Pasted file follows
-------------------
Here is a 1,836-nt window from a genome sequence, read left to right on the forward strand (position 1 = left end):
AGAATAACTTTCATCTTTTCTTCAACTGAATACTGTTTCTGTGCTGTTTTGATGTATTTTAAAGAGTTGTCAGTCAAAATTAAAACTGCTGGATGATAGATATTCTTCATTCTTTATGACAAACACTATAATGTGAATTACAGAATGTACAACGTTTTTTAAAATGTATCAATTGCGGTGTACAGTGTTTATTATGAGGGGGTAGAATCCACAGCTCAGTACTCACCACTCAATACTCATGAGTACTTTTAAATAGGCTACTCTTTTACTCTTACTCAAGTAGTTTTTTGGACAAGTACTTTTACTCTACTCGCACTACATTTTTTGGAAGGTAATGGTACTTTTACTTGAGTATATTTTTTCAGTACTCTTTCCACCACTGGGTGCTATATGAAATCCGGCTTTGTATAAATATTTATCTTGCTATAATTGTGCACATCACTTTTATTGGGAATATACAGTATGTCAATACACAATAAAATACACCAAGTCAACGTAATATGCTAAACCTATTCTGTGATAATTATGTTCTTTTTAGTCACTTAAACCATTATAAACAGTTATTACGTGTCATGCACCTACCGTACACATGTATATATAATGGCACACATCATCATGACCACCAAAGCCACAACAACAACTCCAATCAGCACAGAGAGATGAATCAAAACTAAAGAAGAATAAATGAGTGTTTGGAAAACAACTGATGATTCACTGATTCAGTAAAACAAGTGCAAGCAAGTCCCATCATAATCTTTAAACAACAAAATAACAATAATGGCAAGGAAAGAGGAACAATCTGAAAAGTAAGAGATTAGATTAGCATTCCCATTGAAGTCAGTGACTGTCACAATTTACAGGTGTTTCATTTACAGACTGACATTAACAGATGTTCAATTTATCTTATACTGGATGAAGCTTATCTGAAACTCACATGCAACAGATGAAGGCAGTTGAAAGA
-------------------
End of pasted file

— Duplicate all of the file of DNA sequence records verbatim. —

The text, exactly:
Here is a 1,836-nt window from a genome sequence, read left to right on the forward strand (position 1 = left end):
AGAATAACTTTCATCTTTTCTTCAACTGAATACTGTTTCTGTGCTGTTTTGATGTATTTTAAAGAGTTGTCAGTCAAAATTAAAACTGCTGGATGATAGATATTCTTCATTCTTTATGACAAACACTATAATGTGAATTACAGAATGTACAACGTTTTTTAAAATGTATCAATTGCGGTGTACAGTGTTTATTATGAGGGGGTAGAATCCACAGCTCAGTACTCACCACTCAATACTCATGAGTACTTTTAAATAGGCTACTCTTTTACTCTTACTCAAGTAGTTTTTTGGACAAGTACTTTTACTCTACTCGCACTACATTTTTTGGAAGGTAATGGTACTTTTACTTGAGTATATTTTTTCAGTACTCTTTCCACCACTGGGTGCTATATGAAATCCGGCTTTGTATAAATATTTATCTTGCTATAATTGTGCACATCACTTTTATTGGGAATATACAGTATGTCAATACACAATAAAATACACCAAGTCAACGTAATATGCTAAACCTATTCTGTGATAATTATGTTCTTTTTAGTCACTTAAACCATTATAAACAGTTATTACGTGTCATGCACCTACCGTACACATGTATATATAATGGCACACATCATCATGACCACCAAAGCCACAACAACAACTCCAATCAGCACAGAGAGATGAATCAAAACTAAAGAAGAATAAATGAGTGTTTGGAAAACAACTGATGATTCACTGATTCAGTAAAACAAGTGCAAGCAAGTCCCATCATAATCTTTAAACAACAAAATAACAATAATGGCAAGGAAAGAGGAACAATCTGAAAAGTAAGAGATTAGATTAGCATTCCCATTGAAGTCAGTGACTGTCACAATTTACAGGTGTTTCATTTACAGACTGACATTAACAGATGTTCAATTTATCTTATACTGGATGAAGCTTATCTGAAACTCACATGCAACAGATGAAGGCAGTTGAAAGA